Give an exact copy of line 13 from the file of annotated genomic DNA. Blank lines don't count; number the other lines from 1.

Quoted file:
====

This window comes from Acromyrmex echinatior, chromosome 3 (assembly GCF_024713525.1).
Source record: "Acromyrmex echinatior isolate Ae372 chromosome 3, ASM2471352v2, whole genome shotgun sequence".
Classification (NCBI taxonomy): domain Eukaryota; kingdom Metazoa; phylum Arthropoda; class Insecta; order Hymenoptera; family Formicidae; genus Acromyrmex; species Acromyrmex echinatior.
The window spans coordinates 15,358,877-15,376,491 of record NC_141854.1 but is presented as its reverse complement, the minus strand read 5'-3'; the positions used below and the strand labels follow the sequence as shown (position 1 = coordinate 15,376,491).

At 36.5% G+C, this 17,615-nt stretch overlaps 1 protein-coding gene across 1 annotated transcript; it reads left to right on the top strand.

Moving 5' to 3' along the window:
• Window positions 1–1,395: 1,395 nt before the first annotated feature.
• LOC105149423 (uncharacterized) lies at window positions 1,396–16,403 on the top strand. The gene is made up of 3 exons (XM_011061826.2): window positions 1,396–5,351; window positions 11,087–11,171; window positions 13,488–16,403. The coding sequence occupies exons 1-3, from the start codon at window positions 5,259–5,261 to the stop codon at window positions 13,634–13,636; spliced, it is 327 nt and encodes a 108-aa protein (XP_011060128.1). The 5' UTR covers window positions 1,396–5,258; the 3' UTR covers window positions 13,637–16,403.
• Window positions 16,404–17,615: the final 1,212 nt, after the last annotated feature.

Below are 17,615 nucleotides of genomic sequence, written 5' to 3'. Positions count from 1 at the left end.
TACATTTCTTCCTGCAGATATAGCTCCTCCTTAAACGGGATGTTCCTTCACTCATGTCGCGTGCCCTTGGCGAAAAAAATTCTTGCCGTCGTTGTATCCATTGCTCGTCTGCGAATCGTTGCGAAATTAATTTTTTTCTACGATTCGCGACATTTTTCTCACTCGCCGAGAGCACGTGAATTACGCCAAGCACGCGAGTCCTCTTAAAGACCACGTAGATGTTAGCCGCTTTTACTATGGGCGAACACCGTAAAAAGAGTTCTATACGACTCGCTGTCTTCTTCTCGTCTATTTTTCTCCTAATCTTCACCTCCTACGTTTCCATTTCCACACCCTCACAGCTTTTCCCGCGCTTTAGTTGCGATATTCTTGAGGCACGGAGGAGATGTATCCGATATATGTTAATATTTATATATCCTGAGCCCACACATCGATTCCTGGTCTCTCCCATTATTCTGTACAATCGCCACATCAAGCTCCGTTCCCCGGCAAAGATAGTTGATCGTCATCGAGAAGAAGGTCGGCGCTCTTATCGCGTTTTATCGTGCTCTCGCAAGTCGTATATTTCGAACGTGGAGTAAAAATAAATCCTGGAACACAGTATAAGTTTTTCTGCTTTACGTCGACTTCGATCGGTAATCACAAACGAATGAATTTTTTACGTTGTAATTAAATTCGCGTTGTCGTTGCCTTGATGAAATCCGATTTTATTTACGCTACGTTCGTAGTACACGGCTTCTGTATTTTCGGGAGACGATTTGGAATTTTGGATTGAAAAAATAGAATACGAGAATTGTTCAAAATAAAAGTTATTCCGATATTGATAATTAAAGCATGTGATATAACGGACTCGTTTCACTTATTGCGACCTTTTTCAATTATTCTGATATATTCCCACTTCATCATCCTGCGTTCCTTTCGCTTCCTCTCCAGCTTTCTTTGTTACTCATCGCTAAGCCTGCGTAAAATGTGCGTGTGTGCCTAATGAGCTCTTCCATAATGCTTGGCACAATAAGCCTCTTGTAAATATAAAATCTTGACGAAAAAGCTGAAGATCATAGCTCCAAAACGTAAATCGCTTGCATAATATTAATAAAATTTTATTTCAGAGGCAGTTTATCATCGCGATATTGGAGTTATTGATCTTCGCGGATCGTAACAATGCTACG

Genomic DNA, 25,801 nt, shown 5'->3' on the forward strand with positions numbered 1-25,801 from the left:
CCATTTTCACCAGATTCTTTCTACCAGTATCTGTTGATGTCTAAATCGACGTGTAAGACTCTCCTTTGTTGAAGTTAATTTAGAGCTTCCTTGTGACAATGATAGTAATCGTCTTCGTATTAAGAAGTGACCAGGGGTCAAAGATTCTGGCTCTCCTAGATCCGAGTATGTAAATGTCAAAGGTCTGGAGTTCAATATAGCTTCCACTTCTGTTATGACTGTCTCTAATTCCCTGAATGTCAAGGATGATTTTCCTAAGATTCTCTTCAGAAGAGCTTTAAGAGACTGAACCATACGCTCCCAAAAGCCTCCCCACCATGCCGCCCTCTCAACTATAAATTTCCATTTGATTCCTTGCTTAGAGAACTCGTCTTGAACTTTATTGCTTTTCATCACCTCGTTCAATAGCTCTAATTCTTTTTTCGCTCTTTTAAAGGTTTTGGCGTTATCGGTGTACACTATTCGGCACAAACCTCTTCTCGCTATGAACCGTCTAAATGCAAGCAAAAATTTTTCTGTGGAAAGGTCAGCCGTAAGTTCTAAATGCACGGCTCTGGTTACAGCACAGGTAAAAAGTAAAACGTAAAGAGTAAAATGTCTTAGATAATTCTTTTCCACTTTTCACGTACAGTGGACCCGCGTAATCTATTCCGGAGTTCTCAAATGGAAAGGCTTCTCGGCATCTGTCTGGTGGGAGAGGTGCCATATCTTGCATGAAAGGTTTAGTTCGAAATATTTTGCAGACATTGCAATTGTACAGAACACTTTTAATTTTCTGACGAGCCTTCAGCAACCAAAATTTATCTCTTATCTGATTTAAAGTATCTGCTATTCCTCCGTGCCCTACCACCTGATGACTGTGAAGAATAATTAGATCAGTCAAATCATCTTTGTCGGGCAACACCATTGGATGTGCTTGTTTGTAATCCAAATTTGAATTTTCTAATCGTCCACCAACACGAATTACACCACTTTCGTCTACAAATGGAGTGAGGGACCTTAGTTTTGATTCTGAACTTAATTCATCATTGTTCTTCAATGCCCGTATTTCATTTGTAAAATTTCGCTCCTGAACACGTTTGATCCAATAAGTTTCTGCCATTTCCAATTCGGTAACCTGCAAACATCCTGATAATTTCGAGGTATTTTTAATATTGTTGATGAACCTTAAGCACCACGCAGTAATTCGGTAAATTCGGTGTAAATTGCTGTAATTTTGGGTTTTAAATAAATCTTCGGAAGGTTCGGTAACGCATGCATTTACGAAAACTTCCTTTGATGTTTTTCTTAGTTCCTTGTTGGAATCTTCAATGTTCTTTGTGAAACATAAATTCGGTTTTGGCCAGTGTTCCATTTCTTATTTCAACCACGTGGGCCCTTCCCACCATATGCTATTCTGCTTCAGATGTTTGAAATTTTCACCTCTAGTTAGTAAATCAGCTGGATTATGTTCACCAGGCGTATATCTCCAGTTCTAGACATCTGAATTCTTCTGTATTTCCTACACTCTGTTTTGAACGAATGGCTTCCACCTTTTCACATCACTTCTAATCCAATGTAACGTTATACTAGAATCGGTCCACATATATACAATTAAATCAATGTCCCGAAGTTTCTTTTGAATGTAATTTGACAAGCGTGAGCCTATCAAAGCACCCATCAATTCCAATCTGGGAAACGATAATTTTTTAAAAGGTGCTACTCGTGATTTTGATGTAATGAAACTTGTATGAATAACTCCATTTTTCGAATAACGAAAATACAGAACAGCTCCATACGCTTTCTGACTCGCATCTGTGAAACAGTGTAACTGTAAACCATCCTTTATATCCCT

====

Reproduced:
CCATTTTCACCAGATTCTTTCTACCAGTATCTGTTGATGTCTAAATCGACGTGTAAGACTCTCCTTTGTTGAAGTTAATTTAGAGCTTCCTTGTGACAATGATAGTAATCGTCTTCGTATTAAGAAGTGACCAGGGGTCAAAGATTCTGGCTCTCCTAGATCCGAGTATGTAAATGTCAAAGGTCTGGAGTTCAATATAGCTTCCACTTCTGTTATGACTGTCTCTAATTCCCTGAATGTCAAGGATGATTTTCCTAAGATTCTCTTCAGAAGAGCTTTAAGAGACTGAACCATACGCTCCCAAAAGCCTCCCCACCATGCCGCCCTCTCAACTATAAATTTCCATTTGATTCCTTGCTTAGAGAACTCGTCTTGAACTTTATTGCTTTTCATCACCTCGTTCAATAGCTCTAATTCTTTTTTCGCTCTTTTAAAGGTTTTGGCGTTATCGGTGTACACTATTCGGCACAAACCTCTTCTCGCTATGAACCGTCTAAATGCAAGCAAAAATTTTTCTGTGGAAAGGTCAGCCGTAAGTTCTAAATGCACGGCTCTGGTTACAGCACAGGTAAAAAGTAAAACGTAAAGAGTAAAATGTCTTAGATAATTCTTTTCCACTTTTCACGTACAGTGGACCCGCGTAATCTATTCCGGAGTTCTCAAATGGAAAGGCTTCTCGGCATCTGTCTGGTGGGAGAGGTGCCATATCTTGCATGAAAGGTTTAGTTCGAAATATTTTGCAGACATTGCAATTGTACAGAACACTTTTAATTTTCTGACGAGCCTTCAGCAACCAAAATTTATCTCTTATCTGATTTAAAGTATCTGCTATTCCTCCGTGCCCTACCACCTGATGACTGTGAAGAATAATTAGATCAGTCAAATCATCTTTGTCGGGCAACACCATTGGATGTGCTTGTTTGTAATCCAAATTTGAATTTTCTAATCGTCCACCAACACGAATTACACCACTTTCGTCTACAAATGGAGTGAGGGACCTTAGTTTTGATTCTGAACTTAATTCATCATTGTTCTTCAATGCCCGTATTTCATTTGTAAAATTTCGCTCCTGAACACGTTTGATCCAATAAGTTTCTGCCATTTCCAATTCGGTAACCTGCAAACATCCTGATAATTTCGAGGTATTTTTAATATTGTTGATGAACCTTAAGCACCACGCAGTAATTCGGTAAATTCGGTGTAAATTGCTGTAATTTTGGGTTTTAAATAAATCTTCGGAAGGTTCGGTAACGCATGCATTTACGAAAACTTCCTTTGATGTTTTTCTTAGTTCCTTGTTGGAATCTTCAATGTTCTTTGTGAAACATAAATTCGGTTTTGGCCAGTGTTCCATTTCTTATTTCAACCACGTGGGCCCTTCCCACCATATGCTATTCTGCTTCAGATGTTTGAAATTTTCACCTCTAGTTAGTAAATCAGCTGGATTATGTTCACCAGGCGTATATCTCCAGTTCTAGACATCTGAATTCTTCTGTATTTCCTACACTCTGTTTTGAACGAATGGCTTCCACCTTTTCACATCACTTCTAATCCAATGTAACGTTATACTAGAATCGGTCCACATATATACAATTAAATCAATGTCCCGAAGTTTCTTTTGAATGTAATTTGACAAGCGTGAGCCTATCAAAGCACCCATCAATTCCAATCTGGGAAACGATAATTTTTTAAAAGGTGCTACTCGTGATTTTGATGTAATGAAACTTGTATGAATAACTCCATTTTTCGAATAACGAAAATACAGAACAGCTCCATACGCTTTCTGACTCGCATCTGTGAAACAGTGTAACTGTAAACCATCCTTTATATCCCT